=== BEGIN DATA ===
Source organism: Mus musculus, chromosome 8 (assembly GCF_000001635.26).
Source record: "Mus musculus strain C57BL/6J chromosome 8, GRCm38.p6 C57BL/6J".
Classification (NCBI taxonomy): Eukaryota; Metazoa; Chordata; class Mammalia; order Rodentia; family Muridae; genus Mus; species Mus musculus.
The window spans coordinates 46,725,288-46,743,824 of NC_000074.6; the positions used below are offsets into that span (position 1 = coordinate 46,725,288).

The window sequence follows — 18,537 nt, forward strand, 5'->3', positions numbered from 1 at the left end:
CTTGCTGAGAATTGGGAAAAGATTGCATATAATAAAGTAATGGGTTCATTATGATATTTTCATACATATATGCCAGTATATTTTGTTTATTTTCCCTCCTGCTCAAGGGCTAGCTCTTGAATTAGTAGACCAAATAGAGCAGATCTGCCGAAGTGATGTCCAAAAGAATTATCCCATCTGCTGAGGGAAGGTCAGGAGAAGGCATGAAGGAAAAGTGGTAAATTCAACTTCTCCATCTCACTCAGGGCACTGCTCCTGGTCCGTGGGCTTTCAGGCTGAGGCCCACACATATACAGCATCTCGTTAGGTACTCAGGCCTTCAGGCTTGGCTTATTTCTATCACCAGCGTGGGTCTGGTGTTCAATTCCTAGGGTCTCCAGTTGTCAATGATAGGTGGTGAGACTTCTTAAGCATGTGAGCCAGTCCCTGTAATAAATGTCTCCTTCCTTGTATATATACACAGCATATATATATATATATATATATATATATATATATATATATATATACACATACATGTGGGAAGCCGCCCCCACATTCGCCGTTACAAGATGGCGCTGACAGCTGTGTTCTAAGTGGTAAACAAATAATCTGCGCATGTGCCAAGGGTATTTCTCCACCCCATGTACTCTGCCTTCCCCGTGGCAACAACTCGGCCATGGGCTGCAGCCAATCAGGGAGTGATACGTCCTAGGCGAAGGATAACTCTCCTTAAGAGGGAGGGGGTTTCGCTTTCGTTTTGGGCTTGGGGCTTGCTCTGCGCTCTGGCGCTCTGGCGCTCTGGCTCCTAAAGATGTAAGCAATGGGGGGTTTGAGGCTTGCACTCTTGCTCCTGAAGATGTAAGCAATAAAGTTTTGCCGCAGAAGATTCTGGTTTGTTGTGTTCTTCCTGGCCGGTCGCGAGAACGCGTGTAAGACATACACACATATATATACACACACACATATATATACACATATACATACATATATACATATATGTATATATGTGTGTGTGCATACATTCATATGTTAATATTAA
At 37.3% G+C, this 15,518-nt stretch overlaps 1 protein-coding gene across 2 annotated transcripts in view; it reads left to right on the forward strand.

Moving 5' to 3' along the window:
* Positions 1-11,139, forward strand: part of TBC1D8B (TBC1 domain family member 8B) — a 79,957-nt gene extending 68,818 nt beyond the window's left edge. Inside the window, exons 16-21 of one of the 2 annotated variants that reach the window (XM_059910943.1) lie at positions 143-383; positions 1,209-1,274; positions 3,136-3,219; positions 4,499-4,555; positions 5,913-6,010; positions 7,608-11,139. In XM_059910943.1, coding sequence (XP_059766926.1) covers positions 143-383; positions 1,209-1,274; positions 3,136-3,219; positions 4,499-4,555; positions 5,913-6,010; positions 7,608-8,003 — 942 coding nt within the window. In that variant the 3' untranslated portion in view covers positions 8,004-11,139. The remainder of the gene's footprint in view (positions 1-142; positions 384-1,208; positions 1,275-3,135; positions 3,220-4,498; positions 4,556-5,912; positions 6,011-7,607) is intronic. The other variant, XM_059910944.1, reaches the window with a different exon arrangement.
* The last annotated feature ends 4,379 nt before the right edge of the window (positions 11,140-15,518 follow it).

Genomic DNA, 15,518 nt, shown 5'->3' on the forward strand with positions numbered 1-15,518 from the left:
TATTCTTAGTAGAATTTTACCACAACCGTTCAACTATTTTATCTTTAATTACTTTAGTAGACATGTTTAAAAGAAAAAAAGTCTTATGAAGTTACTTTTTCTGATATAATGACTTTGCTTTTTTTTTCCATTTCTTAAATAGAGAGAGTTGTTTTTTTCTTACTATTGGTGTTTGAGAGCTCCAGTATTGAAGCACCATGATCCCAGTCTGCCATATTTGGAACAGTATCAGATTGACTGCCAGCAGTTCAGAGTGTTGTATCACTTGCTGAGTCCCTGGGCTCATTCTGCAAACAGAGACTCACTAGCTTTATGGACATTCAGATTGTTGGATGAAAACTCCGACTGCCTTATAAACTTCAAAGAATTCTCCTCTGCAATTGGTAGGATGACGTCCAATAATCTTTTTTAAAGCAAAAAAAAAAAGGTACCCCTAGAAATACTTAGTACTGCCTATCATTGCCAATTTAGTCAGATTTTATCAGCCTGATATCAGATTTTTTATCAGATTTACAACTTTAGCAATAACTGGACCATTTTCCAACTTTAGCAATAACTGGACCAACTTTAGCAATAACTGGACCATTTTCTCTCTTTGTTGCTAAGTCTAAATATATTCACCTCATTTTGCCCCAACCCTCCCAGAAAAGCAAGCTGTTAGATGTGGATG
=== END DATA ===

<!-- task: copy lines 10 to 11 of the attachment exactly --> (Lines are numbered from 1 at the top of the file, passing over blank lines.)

* The last annotated feature ends 4,379 nt before the right edge of the window (positions 11,140-15,518 follow it).

Genomic DNA, 15,518 nt, shown 5'->3' on the forward strand with positions numbered 1-15,518 from the left: